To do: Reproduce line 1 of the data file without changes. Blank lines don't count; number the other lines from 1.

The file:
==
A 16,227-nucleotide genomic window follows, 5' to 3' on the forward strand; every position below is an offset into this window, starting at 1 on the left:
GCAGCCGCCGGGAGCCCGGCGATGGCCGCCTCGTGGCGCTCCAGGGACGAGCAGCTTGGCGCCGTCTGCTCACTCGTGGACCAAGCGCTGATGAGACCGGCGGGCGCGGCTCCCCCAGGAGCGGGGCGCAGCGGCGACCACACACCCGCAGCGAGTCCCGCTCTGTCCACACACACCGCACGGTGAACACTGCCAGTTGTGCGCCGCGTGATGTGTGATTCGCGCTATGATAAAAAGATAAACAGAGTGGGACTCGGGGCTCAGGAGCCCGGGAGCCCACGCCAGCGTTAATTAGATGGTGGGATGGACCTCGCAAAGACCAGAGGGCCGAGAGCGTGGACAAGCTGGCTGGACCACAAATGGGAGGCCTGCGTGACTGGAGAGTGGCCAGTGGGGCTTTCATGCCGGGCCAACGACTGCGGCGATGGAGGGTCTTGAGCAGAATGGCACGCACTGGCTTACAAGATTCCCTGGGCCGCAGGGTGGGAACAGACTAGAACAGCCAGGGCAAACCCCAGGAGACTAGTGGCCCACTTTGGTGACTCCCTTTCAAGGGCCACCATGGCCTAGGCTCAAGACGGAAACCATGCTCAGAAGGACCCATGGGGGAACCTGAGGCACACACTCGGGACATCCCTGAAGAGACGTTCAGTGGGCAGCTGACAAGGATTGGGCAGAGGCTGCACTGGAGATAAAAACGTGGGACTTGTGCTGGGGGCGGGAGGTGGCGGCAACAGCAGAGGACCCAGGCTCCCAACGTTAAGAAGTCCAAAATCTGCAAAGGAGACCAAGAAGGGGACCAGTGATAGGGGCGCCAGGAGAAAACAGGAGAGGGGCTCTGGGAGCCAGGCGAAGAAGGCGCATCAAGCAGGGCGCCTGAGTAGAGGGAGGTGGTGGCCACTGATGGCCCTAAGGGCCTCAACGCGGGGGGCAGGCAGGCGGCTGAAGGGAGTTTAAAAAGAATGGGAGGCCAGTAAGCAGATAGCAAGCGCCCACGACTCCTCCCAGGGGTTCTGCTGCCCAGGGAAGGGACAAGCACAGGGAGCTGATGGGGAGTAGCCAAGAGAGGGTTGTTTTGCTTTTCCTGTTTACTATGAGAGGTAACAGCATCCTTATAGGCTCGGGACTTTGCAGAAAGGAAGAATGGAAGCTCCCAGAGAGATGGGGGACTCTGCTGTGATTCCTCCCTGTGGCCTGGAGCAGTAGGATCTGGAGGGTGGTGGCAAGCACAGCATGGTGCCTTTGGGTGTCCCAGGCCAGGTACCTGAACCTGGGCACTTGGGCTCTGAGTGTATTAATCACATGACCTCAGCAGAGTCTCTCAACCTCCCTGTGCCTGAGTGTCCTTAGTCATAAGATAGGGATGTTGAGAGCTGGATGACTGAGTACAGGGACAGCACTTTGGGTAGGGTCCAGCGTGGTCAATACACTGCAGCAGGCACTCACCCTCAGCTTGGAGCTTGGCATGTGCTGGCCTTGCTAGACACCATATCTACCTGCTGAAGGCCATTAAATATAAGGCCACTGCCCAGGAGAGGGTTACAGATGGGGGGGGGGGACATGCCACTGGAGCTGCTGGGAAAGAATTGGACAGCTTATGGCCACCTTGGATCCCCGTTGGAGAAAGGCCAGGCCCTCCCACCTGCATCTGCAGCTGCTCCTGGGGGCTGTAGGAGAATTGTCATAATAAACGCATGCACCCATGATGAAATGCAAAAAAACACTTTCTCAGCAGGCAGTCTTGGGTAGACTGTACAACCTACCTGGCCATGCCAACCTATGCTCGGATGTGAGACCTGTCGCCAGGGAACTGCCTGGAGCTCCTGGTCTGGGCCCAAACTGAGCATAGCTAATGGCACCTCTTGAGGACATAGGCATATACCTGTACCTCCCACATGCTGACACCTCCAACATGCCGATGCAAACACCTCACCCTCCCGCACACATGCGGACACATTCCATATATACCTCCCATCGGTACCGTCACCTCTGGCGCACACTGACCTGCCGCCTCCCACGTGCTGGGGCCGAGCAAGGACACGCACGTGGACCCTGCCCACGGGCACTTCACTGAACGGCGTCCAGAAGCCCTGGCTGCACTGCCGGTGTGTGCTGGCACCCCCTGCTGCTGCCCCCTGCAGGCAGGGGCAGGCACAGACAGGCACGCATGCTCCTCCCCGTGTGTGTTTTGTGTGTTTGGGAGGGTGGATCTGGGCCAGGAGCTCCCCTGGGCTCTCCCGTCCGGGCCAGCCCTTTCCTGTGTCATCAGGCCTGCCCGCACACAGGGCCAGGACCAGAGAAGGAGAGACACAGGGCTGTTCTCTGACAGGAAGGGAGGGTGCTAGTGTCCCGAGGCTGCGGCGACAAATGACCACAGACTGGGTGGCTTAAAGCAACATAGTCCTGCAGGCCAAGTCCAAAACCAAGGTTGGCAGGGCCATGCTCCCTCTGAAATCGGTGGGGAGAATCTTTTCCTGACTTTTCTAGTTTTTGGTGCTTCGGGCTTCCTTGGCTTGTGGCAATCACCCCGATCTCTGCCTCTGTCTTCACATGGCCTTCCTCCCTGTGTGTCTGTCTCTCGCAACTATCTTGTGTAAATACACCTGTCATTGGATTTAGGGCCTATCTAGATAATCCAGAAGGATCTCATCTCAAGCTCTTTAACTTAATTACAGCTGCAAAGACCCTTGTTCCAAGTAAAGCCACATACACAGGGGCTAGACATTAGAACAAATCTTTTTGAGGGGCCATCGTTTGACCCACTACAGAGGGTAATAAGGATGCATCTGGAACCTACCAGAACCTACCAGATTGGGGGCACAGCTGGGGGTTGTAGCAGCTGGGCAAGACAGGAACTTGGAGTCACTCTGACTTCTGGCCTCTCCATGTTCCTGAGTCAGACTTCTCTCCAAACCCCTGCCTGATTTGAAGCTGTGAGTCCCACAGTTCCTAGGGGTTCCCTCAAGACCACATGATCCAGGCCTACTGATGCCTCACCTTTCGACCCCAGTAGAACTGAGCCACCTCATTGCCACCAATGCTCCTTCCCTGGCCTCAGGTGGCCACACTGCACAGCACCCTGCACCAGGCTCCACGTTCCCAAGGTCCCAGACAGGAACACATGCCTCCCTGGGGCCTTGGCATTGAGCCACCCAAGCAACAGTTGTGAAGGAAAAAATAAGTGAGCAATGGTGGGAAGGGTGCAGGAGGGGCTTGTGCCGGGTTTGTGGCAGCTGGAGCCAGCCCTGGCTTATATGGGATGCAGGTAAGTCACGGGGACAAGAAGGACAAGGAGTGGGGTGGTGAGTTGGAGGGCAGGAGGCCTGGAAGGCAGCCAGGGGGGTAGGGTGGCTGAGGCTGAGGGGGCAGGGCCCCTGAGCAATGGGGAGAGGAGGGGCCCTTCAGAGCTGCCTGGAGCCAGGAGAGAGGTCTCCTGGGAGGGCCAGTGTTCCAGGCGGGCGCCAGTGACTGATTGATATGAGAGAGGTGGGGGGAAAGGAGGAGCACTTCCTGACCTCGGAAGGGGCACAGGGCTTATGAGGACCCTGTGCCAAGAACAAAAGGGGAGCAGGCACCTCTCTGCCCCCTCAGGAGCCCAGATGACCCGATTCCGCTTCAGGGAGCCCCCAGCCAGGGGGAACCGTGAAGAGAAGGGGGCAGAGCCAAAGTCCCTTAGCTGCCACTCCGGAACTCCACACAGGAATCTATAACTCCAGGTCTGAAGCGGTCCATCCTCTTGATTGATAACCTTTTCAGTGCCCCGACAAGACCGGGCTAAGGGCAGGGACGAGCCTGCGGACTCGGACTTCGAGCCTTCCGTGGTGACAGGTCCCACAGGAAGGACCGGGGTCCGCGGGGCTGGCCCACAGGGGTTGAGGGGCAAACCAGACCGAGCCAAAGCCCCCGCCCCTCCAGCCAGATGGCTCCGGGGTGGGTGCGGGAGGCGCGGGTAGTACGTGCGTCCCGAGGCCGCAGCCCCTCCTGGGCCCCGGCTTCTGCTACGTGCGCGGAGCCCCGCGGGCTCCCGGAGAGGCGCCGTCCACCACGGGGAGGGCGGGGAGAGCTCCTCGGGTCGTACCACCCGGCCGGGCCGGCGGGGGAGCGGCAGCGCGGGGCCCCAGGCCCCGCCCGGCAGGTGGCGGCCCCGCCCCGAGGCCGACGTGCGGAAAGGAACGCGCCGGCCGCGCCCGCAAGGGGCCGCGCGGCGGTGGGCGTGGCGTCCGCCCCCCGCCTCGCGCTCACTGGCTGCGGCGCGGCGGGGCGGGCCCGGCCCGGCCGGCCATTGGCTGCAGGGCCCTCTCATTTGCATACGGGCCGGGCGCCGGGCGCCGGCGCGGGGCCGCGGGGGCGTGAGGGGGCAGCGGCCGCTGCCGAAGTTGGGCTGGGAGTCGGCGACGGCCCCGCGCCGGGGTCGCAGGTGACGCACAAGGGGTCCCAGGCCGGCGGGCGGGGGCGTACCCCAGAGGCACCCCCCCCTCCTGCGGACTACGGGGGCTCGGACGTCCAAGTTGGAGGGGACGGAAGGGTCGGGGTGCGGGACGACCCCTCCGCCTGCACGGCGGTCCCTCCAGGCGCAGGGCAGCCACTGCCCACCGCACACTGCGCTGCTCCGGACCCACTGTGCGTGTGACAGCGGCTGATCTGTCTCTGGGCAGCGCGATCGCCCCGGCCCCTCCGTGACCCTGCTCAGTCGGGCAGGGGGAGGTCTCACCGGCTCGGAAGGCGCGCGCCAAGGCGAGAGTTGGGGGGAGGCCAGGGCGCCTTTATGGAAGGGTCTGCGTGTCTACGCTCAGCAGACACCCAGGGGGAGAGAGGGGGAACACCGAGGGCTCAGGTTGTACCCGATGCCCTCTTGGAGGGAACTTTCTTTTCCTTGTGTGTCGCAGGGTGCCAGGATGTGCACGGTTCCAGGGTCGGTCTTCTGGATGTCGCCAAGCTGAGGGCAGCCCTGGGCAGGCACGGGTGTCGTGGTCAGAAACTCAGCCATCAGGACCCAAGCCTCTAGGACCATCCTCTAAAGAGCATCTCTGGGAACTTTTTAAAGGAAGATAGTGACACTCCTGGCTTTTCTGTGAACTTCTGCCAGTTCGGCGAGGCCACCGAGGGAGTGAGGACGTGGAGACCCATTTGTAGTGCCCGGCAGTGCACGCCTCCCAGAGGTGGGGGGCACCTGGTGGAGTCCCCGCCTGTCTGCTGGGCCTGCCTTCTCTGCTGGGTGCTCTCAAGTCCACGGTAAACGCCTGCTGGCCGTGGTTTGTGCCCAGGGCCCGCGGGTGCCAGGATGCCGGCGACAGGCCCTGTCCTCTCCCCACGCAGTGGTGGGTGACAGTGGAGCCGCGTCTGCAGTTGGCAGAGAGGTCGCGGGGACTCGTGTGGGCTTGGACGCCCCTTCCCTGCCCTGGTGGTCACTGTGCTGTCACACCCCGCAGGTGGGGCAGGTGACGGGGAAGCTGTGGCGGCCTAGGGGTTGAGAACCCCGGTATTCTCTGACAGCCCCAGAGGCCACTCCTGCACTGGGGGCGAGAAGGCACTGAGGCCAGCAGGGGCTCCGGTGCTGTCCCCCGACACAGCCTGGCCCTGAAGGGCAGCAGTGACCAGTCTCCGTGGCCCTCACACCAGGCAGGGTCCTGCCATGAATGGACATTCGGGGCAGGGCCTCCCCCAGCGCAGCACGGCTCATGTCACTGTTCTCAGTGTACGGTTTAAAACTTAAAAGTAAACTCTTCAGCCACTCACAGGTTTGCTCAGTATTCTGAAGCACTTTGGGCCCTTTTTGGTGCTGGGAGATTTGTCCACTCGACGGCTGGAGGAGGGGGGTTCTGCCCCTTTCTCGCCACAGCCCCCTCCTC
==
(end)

A 16,227-nucleotide genomic window follows, 5' to 3' on the forward strand; every position below is an offset into this window, starting at 1 on the left: